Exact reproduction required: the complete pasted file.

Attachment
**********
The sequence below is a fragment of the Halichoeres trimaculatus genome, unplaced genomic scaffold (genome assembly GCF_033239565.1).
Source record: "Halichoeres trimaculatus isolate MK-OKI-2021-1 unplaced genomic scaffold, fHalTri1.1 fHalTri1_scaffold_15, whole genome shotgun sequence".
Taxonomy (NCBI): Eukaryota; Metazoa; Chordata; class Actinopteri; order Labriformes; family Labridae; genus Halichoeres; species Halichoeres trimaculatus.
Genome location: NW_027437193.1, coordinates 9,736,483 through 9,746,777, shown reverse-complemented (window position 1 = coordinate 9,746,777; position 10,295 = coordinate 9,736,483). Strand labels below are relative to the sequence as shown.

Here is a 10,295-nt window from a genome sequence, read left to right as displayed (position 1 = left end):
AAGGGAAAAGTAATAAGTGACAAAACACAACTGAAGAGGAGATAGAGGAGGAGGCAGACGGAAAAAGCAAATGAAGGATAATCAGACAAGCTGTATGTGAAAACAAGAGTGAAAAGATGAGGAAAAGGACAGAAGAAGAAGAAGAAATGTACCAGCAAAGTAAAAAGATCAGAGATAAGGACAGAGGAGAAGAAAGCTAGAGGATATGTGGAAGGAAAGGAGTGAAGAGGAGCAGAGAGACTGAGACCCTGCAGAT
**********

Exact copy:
The sequence below is a fragment of the Halichoeres trimaculatus genome, unplaced genomic scaffold (genome assembly GCF_033239565.1).
Source record: "Halichoeres trimaculatus isolate MK-OKI-2021-1 unplaced genomic scaffold, fHalTri1.1 fHalTri1_scaffold_15, whole genome shotgun sequence".
Taxonomy (NCBI): Eukaryota; Metazoa; Chordata; class Actinopteri; order Labriformes; family Labridae; genus Halichoeres; species Halichoeres trimaculatus.
Genome location: NW_027437193.1, coordinates 9,736,483 through 9,746,777, shown reverse-complemented (window position 1 = coordinate 9,746,777; position 10,295 = coordinate 9,736,483). Strand labels below are relative to the sequence as shown.

Here is a 10,295-nt window from a genome sequence, read left to right as displayed (position 1 = left end):
AAGGGAAAAGTAATAAGTGACAAAACACAACTGAAGAGGAGATAGAGGAGGAGGCAGACGGAAAAAGCAAATGAAGGATAATCAGACAAGCTGTATGTGAAAACAAGAGTGAAAAGATGAGGAAAAGGACAGAAGAAGAAGAAGAAATGTACCAGCAAAGTAAAAAGATCAGAGATAAGGACAGAGGAGAAGAAAGCTAGAGGATATGTGGAAGGAAAGGAGTGAAGAGGAGCAGAGAGACTGAGACCCTGCAGAT